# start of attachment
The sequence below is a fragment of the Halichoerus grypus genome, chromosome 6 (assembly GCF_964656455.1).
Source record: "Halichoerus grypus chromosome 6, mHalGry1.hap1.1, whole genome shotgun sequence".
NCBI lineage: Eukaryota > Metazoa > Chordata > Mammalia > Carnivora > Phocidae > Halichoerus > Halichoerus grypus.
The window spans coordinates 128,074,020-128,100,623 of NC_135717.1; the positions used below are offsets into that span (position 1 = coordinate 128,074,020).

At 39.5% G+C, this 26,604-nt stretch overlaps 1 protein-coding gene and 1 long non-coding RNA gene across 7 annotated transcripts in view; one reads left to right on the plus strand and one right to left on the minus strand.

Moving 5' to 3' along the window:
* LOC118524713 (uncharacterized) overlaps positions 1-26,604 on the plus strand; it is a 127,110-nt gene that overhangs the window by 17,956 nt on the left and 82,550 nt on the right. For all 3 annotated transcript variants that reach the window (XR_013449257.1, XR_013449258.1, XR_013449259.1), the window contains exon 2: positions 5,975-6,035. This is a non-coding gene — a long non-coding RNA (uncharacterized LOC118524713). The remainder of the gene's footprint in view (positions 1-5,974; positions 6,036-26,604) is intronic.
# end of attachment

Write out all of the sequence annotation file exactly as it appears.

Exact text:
The sequence below is a fragment of the Halichoerus grypus genome, chromosome 6 (assembly GCF_964656455.1).
Source record: "Halichoerus grypus chromosome 6, mHalGry1.hap1.1, whole genome shotgun sequence".
NCBI lineage: Eukaryota > Metazoa > Chordata > Mammalia > Carnivora > Phocidae > Halichoerus > Halichoerus grypus.
The window spans coordinates 128,074,020-128,100,623 of NC_135717.1; the positions used below are offsets into that span (position 1 = coordinate 128,074,020).

At 39.5% G+C, this 26,604-nt stretch overlaps 1 protein-coding gene and 1 long non-coding RNA gene across 7 annotated transcripts in view; one reads left to right on the plus strand and one right to left on the minus strand.

Moving 5' to 3' along the window:
* LOC118524713 (uncharacterized) overlaps positions 1-26,604 on the plus strand; it is a 127,110-nt gene that overhangs the window by 17,956 nt on the left and 82,550 nt on the right. For all 3 annotated transcript variants that reach the window (XR_013449257.1, XR_013449258.1, XR_013449259.1), the window contains exon 2: positions 5,975-6,035. This is a non-coding gene — a long non-coding RNA (uncharacterized LOC118524713). The remainder of the gene's footprint in view (positions 1-5,974; positions 6,036-26,604) is intronic.